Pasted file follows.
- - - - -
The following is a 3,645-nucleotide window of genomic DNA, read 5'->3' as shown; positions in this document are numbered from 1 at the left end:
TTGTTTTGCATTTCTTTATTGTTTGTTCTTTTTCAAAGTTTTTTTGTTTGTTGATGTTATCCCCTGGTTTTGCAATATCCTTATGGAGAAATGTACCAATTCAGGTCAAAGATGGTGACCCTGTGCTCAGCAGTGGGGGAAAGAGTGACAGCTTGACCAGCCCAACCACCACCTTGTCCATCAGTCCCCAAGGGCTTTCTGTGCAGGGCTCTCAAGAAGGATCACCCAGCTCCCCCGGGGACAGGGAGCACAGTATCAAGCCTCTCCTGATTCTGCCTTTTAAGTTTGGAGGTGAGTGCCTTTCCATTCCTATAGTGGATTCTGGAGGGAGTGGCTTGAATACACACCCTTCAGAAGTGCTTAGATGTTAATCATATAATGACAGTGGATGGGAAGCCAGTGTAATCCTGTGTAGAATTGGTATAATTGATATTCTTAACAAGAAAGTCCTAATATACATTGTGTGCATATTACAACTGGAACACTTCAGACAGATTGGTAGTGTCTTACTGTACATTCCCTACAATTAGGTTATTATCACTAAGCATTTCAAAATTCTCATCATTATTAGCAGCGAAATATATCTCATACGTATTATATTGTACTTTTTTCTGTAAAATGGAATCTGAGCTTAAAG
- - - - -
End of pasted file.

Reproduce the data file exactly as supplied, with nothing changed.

The following is a 3,645-nucleotide window of genomic DNA, read 5'->3' as shown; positions in this document are numbered from 1 at the left end:
TTGTTTTGCATTTCTTTATTGTTTGTTCTTTTTCAAAGTTTTTTTGTTTGTTGATGTTATCCCCTGGTTTTGCAATATCCTTATGGAGAAATGTACCAATTCAGGTCAAAGATGGTGACCCTGTGCTCAGCAGTGGGGGAAAGAGTGACAGCTTGACCAGCCCAACCACCACCTTGTCCATCAGTCCCCAAGGGCTTTCTGTGCAGGGCTCTCAAGAAGGATCACCCAGCTCCCCCGGGGACAGGGAGCACAGTATCAAGCCTCTCCTGATTCTGCCTTTTAAGTTTGGAGGTGAGTGCCTTTCCATTCCTATAGTGGATTCTGGAGGGAGTGGCTTGAATACACACCCTTCAGAAGTGCTTAGATGTTAATCATATAATGACAGTGGATGGGAAGCCAGTGTAATCCTGTGTAGAATTGGTATAATTGATATTCTTAACAAGAAAGTCCTAATATACATTGTGTGCATATTACAACTGGAACACTTCAGACAGATTGGTAGTGTCTTACTGTACATTCCCTACAATTAGGTTATTATCACTAAGCATTTCAAAATTCTCATCATTATTAGCAGCGAAATATATCTCATACGTATTATATTGTACTTTTTTCTGTAAAATGGAATCTGAGCTTAAAG